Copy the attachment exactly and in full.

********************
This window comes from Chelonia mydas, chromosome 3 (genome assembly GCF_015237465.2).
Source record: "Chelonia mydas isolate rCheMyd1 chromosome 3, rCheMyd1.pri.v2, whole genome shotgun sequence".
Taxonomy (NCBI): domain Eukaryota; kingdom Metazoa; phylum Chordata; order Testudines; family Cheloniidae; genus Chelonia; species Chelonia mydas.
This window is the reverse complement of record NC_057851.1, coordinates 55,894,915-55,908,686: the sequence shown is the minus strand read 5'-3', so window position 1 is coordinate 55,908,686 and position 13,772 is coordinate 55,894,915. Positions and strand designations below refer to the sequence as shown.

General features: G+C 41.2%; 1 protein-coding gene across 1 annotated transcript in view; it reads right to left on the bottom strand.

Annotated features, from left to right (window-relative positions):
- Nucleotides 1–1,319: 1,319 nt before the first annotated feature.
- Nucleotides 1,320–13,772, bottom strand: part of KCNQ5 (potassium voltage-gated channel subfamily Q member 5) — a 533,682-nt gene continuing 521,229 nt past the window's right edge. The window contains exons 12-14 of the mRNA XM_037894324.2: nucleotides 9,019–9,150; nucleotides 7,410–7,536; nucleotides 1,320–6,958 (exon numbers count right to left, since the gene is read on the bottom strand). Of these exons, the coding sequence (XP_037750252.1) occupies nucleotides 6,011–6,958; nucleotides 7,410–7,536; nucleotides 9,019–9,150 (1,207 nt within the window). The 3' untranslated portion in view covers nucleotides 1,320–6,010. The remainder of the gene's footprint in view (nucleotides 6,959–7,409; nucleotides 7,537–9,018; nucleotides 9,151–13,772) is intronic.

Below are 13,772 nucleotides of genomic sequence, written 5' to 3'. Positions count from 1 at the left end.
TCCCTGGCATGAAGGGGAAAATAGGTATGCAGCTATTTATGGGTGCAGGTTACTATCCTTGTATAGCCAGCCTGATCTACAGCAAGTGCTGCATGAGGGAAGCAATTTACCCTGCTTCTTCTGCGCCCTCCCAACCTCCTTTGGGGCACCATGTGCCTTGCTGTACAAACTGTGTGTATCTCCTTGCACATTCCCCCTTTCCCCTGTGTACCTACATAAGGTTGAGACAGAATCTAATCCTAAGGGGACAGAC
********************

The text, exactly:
This window comes from Chelonia mydas, chromosome 3 (genome assembly GCF_015237465.2).
Source record: "Chelonia mydas isolate rCheMyd1 chromosome 3, rCheMyd1.pri.v2, whole genome shotgun sequence".
Taxonomy (NCBI): domain Eukaryota; kingdom Metazoa; phylum Chordata; order Testudines; family Cheloniidae; genus Chelonia; species Chelonia mydas.
This window is the reverse complement of record NC_057851.1, coordinates 55,894,915-55,908,686: the sequence shown is the minus strand read 5'-3', so window position 1 is coordinate 55,908,686 and position 13,772 is coordinate 55,894,915. Positions and strand designations below refer to the sequence as shown.

General features: G+C 41.2%; 1 protein-coding gene across 1 annotated transcript in view; it reads right to left on the bottom strand.

Annotated features, from left to right (window-relative positions):
- Nucleotides 1–1,319: 1,319 nt before the first annotated feature.
- Nucleotides 1,320–13,772, bottom strand: part of KCNQ5 (potassium voltage-gated channel subfamily Q member 5) — a 533,682-nt gene continuing 521,229 nt past the window's right edge. The window contains exons 12-14 of the mRNA XM_037894324.2: nucleotides 9,019–9,150; nucleotides 7,410–7,536; nucleotides 1,320–6,958 (exon numbers count right to left, since the gene is read on the bottom strand). Of these exons, the coding sequence (XP_037750252.1) occupies nucleotides 6,011–6,958; nucleotides 7,410–7,536; nucleotides 9,019–9,150 (1,207 nt within the window). The 3' untranslated portion in view covers nucleotides 1,320–6,010. The remainder of the gene's footprint in view (nucleotides 6,959–7,409; nucleotides 7,537–9,018; nucleotides 9,151–13,772) is intronic.

Below are 13,772 nucleotides of genomic sequence, written 5' to 3'. Positions count from 1 at the left end.
TCCCTGGCATGAAGGGGAAAATAGGTATGCAGCTATTTATGGGTGCAGGTTACTATCCTTGTATAGCCAGCCTGATCTACAGCAAGTGCTGCATGAGGGAAGCAATTTACCCTGCTTCTTCTGCGCCCTCCCAACCTCCTTTGGGGCACCATGTGCCTTGCTGTACAAACTGTGTGTATCTCCTTGCACATTCCCCCTTTCCCCTGTGTACCTACATAAGGTTGAGACAGAATCTAATCCTAAGGGGACAGAC